After limited success and a massive leadership overhaul, HP announced it would release its WebOS operating system to the open source community. Most companies are no stranger to open source products, with even the most vendor-driven shop having a device, server, or other tool running an open source OS, even if it’s only subtly billed as such. Traditionally, however, open source tools have been relegated to the data center, making few inroads onto corporate desktops, save for companies with unique needs, educational institutions, and limited deployments.

Tablets present an interesting opportunity for open source. While there are some early market leaders, the space is young enough that things could change overnight. Replacing a Microsoft desktop, with its millions of available applications and end-user familiarity, is obviously daunting, but most companies and their employees have no such history with tablets. Could HP’s release of WebOS provide an open source OS its first beachhead in the battle for the end user? Perhaps, if a few things happen.

We all need someone to lean on

Many of the successful corporate open source applications eventually fell under the guardianship of a commercial entity of some sort. The software would remain free and open source, but the commercial entity would provide support and a number to call when there was a problem with the application. In some cases, these companies would enhance or augment the open source version and provide a more robust, paid product.

It’s unclear at this point if HP is planning on doing the same with WebOS. Presumably, only Meg Whitman and her cadre of advisors know WebOS’ ultimate fate, but from afar, it seems like HP is washing its hands of the platform to some extent. While it need not be HP, the average corporate IT department will demand some sort of support structure before adopting WebOS (or any open source tablet OS) in all but limited cases.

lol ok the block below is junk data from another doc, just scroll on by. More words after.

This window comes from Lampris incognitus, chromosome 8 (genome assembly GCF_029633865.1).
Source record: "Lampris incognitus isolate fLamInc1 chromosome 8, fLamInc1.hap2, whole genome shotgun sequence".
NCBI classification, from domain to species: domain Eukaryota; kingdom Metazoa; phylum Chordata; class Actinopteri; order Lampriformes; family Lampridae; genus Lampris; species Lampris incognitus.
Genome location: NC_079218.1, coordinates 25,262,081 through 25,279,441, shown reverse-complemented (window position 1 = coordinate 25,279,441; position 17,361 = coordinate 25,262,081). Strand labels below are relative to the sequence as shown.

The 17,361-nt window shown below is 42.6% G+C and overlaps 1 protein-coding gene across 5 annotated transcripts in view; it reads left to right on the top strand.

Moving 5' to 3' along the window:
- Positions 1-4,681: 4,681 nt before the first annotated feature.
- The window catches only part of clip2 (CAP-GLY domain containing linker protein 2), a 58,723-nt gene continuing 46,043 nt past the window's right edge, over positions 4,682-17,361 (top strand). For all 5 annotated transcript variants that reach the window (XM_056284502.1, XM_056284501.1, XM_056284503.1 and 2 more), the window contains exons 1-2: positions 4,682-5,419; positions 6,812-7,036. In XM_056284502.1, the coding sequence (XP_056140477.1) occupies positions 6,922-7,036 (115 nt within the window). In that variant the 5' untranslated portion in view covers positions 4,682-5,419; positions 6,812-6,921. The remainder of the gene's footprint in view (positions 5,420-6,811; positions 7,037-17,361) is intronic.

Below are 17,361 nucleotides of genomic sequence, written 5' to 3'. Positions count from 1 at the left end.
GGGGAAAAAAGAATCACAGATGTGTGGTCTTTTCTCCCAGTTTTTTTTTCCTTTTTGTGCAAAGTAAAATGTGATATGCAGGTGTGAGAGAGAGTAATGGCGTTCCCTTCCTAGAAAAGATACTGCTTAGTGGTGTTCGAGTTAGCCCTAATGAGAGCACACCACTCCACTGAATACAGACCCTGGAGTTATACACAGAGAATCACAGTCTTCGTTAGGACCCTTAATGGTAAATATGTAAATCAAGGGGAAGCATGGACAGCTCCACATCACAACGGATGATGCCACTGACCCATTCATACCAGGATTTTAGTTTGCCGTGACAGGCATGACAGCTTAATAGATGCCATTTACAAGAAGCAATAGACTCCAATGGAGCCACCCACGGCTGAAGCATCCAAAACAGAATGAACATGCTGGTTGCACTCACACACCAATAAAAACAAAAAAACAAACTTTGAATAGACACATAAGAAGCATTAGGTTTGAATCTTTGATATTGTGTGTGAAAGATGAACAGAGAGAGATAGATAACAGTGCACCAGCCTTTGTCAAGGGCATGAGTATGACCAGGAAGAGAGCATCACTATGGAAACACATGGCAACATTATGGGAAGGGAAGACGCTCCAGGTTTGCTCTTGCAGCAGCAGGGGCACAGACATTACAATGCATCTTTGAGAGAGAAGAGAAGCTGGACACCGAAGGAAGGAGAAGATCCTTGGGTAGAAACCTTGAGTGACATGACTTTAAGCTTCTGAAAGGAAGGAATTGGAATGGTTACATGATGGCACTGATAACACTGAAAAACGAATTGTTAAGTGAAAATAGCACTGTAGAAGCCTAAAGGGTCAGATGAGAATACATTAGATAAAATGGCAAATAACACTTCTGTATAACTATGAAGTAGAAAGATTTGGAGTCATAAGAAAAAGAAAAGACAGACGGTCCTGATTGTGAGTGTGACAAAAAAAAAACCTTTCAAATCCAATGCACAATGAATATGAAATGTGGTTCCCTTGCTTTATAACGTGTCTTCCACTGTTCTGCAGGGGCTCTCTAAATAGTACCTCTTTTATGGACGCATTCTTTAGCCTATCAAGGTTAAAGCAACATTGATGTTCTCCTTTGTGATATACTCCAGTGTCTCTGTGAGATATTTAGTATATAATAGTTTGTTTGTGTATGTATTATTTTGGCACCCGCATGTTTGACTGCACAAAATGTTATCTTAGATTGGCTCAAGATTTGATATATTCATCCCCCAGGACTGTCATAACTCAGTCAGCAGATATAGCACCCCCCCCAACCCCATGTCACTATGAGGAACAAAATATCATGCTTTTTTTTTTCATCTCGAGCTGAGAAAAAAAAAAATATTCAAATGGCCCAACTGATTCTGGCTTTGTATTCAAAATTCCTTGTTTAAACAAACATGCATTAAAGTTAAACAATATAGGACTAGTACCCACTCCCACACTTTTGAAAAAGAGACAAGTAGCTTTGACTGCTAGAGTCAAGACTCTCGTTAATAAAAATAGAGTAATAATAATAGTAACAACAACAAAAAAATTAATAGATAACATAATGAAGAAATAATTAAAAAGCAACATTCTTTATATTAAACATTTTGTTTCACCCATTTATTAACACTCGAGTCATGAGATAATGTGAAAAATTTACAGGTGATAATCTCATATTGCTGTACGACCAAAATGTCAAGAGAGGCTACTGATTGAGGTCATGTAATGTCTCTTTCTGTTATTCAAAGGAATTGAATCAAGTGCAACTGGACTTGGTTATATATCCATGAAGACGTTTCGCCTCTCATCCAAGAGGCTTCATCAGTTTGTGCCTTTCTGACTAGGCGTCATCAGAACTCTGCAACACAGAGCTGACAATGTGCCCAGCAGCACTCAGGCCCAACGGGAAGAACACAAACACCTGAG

Show me the hardware

Another great hurdle for an open source tablet will be what amounts to “open” hardware. While Intel’s x86-based computing hardware is not open source in the strictest sense, it has essentially provided a universal standard for desktop, laptop, and server computing. An open source developer can write for the x86 platform knowing there are literally billions of devices that can run his or her code. Tablets are still very much vendor-centric, and aside for prototyping models, there are no “generic” tablets that I know of that could easily run an open source tablet OS.

HP’s infamous fire sale of the WebOS tablet injected a large number of devices into the wild, but unless there are plans to produce more, there’s a limited hardware pool on which to run future iterations of WebOS.

A magic bullet?

All is not doom and gloom for the future of an open source tablet OS, however. The biggest complaints about the current crop of tablets for enterprise use revolve around manageability and security. With something like WebOS as a starting point, there’s an opportunity to develop an “enterprise class” tablet OS while the rest of the pack chases after consumers. Many companies are still struggling to determine how they want to use tablets, and a corporate-driven tablet OS might provide some of the answers.

There seems to be room for no more than three major platforms for most classes’ technology, whether it’s mobile network standards, desktop operating systems, or video disc formats — and it’s a safe bet that tablets will follow a similar path. With Apple and Google entrenched in the market, and Microsoft gearing up for a major reentry into the market, it will be tough to find a slot for a fourth player. However, open source could present an interesting alternative to a big-name tablet platform and perhaps even create the revolution that the “WinTel” platform brought to corporate desktop computing.